yman, Mrs. Edward Brooks, John Wright Boott. Francis was a physician and botanist of note who spent most of his time in England. His brother William was a botanist of local fame. The former, born in Boston, 1792, died in London, 1863. The latter, born in Boston, 1805, died there, 1887. He spent much time in summer in Medford studying its flora. He was accustomed to pass Sundays and Wednesday nights at the home of his relative Francis Brooks, whose father, Edward, oldest son of Peter Chardon Brooks, married Eliza Boott, 1821. of Boston. Alfred and Howard the two youngest sons, died in comparatively early life. Martha the eldest daughter had received a superior education to her sisters, under the patronage of a wealthy aunt in England, to whom she soon returned after remaining a short time with her family here. She married Mr. Freme a rich merchant who lived near Liverpool and her house became the resort of American travellers. Having no children, she came back to this count
tured this same brass bird (which fell at his feet when the spire was pulled down in 1839), and carried it home with him. In the fifth story of this tower was placed in 1810 the first of Medford's public clocks, a gift to the town by Hon. Peter Chardon Brooks. We read in Paul Revere's Ride It was twelve by the village clock When he crossed the bridge into Medford town Doubtless the hour was right, but Mr. Longfellow was thirty-five years ahead of time, by poetic license. To be historiche ground, was the last built by municipal appropriation. State and church being separated, each church organization must build for itself, and according to its taste and means. That they did so may be seen in the illustrated pages 340-41-42 in Brooks' History of Medford. These views are worth a careful study. They show a sturdy character, sensible and careful construction, architectural taste, both elaborate and modest, in all. In that of the Second Congregational Meetinghouse, 1824, we
Medford Historical Society Papers, Volume 25., The Medford Indian monument (search)
which housed several generations for just a century, when his grandson had it torn down. Twenty years more, and the old waterway, the Middlesex canal, was cut through its site across the highway and through the farm then in possession of Peter Chardon Brooks. He began in 1802 to erect back from the old way, fittingly called Grove street, a mansion house befitting his means—he was the merchant prince of New England. It took four years for its completion, and meanwhile the canal was finished aviding his farm into two parts, the farm buildings on one and the new and stately dwelling on the other. The canal proprietors were obliged to build and maintain an accommodation bridge in such cases, which they did. After some twenty years, Mr. Brooks replaced their plain wooden bridge with one of dressed stone, a beautiful elliptic arch of Chelmsford granite, which was in keeping with his well-kept grounds that were a place of beauty. Through these passed the leisurely travel and traffic o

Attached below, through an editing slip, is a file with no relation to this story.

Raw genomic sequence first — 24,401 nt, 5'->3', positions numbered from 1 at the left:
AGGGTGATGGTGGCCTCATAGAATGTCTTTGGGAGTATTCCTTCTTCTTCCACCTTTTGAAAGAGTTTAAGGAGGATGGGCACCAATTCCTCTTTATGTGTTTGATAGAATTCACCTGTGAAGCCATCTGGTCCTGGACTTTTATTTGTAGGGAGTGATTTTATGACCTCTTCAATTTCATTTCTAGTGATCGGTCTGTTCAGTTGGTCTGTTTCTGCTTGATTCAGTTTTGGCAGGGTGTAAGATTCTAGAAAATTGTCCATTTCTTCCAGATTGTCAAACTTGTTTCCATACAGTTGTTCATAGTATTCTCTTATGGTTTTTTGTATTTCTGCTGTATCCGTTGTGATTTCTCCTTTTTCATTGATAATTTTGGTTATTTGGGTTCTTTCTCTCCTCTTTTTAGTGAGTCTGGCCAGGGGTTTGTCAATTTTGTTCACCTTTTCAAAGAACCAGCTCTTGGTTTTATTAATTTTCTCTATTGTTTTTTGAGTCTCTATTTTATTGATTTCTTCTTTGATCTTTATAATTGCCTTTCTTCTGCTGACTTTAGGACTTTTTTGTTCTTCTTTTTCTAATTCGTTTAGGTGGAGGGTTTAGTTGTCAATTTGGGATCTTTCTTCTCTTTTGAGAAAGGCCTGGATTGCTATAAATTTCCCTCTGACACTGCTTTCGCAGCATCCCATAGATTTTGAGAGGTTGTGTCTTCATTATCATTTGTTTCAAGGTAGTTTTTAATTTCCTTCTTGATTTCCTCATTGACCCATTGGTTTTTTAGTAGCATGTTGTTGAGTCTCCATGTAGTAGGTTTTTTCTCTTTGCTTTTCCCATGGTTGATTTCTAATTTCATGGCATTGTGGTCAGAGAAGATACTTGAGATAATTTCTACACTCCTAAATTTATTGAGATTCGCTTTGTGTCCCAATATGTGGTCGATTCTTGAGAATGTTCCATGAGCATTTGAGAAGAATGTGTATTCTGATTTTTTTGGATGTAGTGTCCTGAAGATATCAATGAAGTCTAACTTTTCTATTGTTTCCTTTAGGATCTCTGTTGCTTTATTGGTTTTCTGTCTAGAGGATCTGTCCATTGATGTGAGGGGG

n the shaded hill slope. This view is also delineator Rawson's primary work; but the sculptor was J. W. Watts, a resident of West Medford, and noted for his excellent work in steel engraving. The views of the so-called Cradock house and the residence of Gorham Brooks give us the oldest and most realistic portrayal; the latter is made more so by the slave-wall in front and the distant view of the old wood-burner engine and cars on the railroad, then not very old. The Edward Brooks (Peter Chardon Brooks, 1802) residence is another. Of this fine estate scarce a vestige now remains, but the view is an excellent one. The view of Walnut-tree hill was also by Rawson and made from Broadway in Somerville. But two buildings, Ballou hall and Packard hall, crown its summit, and one dwelling at the end of Professors row, for the college had but just been instituted. Beyond are the hills and spires of Malden, which then included Everett, and nearer, the winding Mystic with its broad marshe